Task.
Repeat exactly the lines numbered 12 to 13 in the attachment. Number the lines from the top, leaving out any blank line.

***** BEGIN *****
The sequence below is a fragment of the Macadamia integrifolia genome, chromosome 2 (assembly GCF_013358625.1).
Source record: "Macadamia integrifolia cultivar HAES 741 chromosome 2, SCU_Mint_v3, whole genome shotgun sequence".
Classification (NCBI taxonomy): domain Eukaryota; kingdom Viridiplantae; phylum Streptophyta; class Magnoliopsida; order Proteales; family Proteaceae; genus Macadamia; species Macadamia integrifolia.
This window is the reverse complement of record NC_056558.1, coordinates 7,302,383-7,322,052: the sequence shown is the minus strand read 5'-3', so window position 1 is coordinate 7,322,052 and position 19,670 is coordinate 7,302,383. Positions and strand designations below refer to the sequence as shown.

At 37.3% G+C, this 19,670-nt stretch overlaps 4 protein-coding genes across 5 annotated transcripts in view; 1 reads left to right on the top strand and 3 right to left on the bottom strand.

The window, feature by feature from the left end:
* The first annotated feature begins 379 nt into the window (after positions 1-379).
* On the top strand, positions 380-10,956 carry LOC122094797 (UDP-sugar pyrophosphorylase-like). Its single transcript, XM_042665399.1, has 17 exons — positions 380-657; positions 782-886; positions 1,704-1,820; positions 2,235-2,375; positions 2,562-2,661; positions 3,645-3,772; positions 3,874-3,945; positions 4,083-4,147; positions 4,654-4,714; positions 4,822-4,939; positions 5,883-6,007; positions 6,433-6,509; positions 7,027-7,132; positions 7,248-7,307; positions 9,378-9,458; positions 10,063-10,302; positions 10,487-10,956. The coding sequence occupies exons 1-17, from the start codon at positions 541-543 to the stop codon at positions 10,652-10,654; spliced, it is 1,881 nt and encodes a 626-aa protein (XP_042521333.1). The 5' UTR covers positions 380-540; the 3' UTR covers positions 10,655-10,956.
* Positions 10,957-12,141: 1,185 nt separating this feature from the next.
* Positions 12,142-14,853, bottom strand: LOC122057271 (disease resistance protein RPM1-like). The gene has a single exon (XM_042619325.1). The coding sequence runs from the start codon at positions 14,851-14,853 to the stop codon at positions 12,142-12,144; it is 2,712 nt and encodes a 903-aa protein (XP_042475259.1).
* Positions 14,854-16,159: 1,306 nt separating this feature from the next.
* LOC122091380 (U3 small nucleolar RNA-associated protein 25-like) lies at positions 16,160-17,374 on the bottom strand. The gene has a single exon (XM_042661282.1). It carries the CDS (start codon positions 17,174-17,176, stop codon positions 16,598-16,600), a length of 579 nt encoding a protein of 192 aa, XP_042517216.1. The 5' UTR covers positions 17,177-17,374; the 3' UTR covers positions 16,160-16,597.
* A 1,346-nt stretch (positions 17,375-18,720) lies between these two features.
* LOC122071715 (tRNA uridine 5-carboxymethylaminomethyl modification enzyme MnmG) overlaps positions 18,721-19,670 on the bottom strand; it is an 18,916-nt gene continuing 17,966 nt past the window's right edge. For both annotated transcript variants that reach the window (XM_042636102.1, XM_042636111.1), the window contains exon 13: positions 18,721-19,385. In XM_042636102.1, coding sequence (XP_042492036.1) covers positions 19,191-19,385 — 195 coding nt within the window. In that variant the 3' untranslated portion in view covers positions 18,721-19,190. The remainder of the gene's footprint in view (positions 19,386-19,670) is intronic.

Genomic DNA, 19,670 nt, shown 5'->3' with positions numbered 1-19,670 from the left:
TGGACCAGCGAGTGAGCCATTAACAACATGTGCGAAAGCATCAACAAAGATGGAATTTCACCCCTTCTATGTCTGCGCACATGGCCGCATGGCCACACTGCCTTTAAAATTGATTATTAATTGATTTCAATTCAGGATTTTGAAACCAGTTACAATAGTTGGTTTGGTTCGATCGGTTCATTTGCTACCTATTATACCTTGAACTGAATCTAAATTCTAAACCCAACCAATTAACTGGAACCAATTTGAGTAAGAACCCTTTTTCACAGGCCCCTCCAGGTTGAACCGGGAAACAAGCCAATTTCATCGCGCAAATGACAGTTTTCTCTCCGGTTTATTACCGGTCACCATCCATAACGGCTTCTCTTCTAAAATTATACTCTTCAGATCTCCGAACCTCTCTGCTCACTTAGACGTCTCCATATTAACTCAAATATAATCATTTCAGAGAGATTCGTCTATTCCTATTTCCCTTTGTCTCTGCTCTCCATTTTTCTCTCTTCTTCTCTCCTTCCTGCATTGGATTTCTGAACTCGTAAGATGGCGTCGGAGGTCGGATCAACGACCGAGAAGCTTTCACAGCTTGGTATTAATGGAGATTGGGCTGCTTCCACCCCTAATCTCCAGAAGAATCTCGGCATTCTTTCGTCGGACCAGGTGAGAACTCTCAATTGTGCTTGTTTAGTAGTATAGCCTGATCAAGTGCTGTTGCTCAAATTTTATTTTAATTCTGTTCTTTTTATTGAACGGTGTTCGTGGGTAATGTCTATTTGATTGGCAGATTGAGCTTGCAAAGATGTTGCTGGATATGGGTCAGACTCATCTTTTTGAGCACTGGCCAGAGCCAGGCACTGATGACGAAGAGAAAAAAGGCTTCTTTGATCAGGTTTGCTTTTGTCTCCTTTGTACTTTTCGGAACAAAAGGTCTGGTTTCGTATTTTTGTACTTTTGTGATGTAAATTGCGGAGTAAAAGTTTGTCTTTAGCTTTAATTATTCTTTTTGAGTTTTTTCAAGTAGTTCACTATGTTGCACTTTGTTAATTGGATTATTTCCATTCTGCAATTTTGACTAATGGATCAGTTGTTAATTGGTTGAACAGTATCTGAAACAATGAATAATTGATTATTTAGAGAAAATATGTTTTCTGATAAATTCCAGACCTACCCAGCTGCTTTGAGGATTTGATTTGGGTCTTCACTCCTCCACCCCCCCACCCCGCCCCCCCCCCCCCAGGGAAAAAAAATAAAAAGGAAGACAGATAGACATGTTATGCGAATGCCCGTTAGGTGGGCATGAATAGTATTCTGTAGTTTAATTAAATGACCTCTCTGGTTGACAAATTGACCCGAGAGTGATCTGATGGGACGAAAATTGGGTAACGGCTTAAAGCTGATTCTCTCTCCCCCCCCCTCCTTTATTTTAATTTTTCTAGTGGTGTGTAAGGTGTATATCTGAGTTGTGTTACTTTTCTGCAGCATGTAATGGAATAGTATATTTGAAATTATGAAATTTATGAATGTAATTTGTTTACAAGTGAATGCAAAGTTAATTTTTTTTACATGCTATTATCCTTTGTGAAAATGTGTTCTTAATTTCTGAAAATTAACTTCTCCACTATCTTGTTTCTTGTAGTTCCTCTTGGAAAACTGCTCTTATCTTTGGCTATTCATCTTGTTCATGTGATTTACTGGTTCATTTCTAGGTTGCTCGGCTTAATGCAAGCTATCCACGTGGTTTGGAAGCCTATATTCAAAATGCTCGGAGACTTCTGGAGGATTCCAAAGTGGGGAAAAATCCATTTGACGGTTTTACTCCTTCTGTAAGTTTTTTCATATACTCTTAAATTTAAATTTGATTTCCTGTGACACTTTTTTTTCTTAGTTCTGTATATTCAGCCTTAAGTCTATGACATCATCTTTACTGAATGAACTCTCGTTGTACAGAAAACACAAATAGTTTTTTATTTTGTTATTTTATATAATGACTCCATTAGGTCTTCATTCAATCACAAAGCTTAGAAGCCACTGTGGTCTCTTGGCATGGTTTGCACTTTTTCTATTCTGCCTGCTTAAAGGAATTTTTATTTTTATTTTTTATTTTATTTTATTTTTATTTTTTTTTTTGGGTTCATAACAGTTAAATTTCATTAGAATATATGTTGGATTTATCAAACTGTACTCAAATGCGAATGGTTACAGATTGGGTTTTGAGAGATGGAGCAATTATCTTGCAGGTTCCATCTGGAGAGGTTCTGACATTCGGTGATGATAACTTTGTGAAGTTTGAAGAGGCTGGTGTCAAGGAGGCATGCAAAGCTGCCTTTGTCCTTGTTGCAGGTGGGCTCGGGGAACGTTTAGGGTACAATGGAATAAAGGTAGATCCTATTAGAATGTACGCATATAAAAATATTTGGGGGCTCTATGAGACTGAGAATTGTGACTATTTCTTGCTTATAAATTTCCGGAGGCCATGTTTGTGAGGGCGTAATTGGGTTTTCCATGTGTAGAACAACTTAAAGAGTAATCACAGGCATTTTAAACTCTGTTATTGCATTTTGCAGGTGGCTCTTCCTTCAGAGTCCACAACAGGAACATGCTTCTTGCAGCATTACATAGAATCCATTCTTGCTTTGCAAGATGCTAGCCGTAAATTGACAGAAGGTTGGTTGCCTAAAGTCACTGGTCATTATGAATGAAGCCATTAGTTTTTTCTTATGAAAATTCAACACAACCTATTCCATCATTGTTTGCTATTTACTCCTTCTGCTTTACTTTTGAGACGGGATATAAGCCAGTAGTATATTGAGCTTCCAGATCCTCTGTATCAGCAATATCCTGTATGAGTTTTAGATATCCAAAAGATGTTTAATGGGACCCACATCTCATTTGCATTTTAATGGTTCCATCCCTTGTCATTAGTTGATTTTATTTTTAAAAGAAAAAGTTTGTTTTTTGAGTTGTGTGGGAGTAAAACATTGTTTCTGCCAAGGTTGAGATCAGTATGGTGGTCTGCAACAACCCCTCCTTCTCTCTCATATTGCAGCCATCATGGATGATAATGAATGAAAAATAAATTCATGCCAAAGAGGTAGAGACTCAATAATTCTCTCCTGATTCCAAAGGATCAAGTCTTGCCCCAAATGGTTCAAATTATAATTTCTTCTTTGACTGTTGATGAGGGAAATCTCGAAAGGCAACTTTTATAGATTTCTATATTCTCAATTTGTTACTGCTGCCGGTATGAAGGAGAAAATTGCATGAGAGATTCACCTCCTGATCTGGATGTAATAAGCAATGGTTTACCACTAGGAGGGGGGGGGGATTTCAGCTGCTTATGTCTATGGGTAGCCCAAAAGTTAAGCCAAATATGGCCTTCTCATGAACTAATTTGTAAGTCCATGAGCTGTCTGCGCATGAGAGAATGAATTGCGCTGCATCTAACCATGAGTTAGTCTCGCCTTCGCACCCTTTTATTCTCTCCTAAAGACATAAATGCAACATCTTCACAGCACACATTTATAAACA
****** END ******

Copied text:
* LOC122091380 (U3 small nucleolar RNA-associated protein 25-like) lies at positions 16,160-17,374 on the bottom strand. The gene has a single exon (XM_042661282.1). It carries the CDS (start codon positions 17,174-17,176, stop codon positions 16,598-16,600), a length of 579 nt encoding a protein of 192 aa, XP_042517216.1. The 5' UTR covers positions 17,177-17,374; the 3' UTR covers positions 16,160-16,597.
* A 1,346-nt stretch (positions 17,375-18,720) lies between these two features.